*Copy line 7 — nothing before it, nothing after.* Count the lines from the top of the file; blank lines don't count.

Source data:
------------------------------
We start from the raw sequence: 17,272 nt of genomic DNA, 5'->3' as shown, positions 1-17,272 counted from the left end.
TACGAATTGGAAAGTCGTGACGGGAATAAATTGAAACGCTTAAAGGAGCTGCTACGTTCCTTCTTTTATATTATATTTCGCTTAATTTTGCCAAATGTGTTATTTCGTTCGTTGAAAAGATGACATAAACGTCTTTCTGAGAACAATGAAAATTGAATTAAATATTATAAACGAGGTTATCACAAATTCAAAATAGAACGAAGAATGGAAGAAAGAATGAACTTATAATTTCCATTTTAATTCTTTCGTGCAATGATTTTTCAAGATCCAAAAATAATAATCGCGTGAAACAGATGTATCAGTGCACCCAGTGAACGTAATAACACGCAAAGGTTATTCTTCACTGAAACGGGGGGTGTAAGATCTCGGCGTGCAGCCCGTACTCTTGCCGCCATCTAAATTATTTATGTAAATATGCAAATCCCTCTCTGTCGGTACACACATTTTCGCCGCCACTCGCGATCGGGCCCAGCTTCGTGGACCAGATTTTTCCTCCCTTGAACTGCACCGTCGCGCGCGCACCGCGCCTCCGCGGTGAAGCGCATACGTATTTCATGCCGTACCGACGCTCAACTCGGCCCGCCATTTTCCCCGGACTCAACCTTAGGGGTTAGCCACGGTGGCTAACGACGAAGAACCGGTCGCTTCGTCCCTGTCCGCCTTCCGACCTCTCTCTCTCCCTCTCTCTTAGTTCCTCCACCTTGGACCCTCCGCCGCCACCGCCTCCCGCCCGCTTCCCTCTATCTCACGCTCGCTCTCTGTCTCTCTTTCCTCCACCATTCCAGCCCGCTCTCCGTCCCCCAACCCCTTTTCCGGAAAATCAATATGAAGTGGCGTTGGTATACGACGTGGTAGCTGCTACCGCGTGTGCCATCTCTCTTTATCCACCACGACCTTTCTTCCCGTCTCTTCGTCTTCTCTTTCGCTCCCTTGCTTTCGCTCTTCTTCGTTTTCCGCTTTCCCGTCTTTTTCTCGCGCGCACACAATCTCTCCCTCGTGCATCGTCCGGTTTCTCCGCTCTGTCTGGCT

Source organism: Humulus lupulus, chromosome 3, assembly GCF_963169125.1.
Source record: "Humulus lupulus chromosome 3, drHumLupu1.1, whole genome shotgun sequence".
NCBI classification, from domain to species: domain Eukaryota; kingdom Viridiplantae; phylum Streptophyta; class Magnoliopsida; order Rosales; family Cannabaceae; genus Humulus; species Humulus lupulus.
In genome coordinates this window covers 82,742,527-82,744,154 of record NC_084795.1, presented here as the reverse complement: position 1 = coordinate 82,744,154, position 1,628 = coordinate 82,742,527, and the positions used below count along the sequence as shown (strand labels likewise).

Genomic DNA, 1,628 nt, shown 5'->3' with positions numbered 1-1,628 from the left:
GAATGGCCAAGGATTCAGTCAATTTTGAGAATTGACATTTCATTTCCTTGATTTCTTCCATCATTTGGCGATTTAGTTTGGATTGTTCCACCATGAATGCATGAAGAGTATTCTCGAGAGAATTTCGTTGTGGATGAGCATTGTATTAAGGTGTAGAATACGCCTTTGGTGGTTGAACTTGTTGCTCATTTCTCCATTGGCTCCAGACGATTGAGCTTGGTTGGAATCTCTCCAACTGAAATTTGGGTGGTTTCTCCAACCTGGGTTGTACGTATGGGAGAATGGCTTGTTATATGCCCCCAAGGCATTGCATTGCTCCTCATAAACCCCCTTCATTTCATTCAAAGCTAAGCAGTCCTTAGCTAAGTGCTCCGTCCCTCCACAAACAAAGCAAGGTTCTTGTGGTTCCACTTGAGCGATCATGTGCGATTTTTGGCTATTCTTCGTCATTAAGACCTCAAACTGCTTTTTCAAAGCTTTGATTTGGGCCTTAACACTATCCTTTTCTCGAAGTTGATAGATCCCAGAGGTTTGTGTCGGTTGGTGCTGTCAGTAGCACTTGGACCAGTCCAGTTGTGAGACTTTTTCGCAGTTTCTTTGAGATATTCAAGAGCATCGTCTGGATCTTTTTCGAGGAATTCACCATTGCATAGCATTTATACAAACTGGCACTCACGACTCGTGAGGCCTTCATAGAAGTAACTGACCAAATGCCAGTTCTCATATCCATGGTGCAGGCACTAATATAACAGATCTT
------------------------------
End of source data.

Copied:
Genomic DNA, 1,628 nt, shown 5'->3' with positions numbered 1-1,628 from the left: